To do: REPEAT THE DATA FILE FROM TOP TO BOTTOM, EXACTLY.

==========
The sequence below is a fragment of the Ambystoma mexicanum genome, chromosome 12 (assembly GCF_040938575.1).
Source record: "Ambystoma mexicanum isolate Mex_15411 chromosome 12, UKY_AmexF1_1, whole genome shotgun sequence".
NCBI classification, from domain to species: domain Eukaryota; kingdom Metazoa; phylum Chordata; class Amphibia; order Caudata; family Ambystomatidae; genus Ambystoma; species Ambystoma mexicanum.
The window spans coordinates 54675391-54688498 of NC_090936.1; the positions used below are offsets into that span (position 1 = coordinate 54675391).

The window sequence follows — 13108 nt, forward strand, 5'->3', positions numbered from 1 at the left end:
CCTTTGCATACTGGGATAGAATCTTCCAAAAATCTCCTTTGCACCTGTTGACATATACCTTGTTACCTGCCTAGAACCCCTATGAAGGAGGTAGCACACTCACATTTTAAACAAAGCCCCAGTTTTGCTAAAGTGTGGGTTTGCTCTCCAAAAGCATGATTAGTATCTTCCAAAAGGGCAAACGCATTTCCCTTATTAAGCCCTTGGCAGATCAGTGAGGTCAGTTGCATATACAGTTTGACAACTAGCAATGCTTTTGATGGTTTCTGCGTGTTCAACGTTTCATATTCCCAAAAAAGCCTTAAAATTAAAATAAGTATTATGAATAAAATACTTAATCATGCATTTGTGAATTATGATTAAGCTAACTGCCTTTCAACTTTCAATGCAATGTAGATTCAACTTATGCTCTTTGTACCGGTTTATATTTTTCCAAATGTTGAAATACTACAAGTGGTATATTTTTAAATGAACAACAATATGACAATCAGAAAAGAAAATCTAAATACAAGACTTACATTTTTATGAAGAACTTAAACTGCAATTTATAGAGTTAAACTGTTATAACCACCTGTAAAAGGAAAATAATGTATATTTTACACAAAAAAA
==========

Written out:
The sequence below is a fragment of the Ambystoma mexicanum genome, chromosome 12 (assembly GCF_040938575.1).
Source record: "Ambystoma mexicanum isolate Mex_15411 chromosome 12, UKY_AmexF1_1, whole genome shotgun sequence".
NCBI classification, from domain to species: domain Eukaryota; kingdom Metazoa; phylum Chordata; class Amphibia; order Caudata; family Ambystomatidae; genus Ambystoma; species Ambystoma mexicanum.
The window spans coordinates 54675391-54688498 of NC_090936.1; the positions used below are offsets into that span (position 1 = coordinate 54675391).

The window sequence follows — 13108 nt, forward strand, 5'->3', positions numbered from 1 at the left end:
CCTTTGCATACTGGGATAGAATCTTCCAAAAATCTCCTTTGCACCTGTTGACATATACCTTGTTACCTGCCTAGAACCCCTATGAAGGAGGTAGCACACTCACATTTTAAACAAAGCCCCAGTTTTGCTAAAGTGTGGGTTTGCTCTCCAAAAGCATGATTAGTATCTTCCAAAAGGGCAAACGCATTTCCCTTATTAAGCCCTTGGCAGATCAGTGAGGTCAGTTGCATATACAGTTTGACAACTAGCAATGCTTTTGATGGTTTCTGCGTGTTCAACGTTTCATATTCCCAAAAAAGCCTTAAAATTAAAATAAGTATTATGAATAAAATACTTAATCATGCATTTGTGAATTATGATTAAGCTAACTGCCTTTCAACTTTCAATGCAATGTAGATTCAACTTATGCTCTTTGTACCGGTTTATATTTTTCCAAATGTTGAAATACTACAAGTGGTATATTTTTAAATGAACAACAATATGACAATCAGAAAAGAAAATCTAAATACAAGACTTACATTTTTATGAAGAACTTAAACTGCAATTTATAGAGTTAAACTGTTATAACCACCTGTAAAAGGAAAATAATGTATATTTTACACAAAAAAA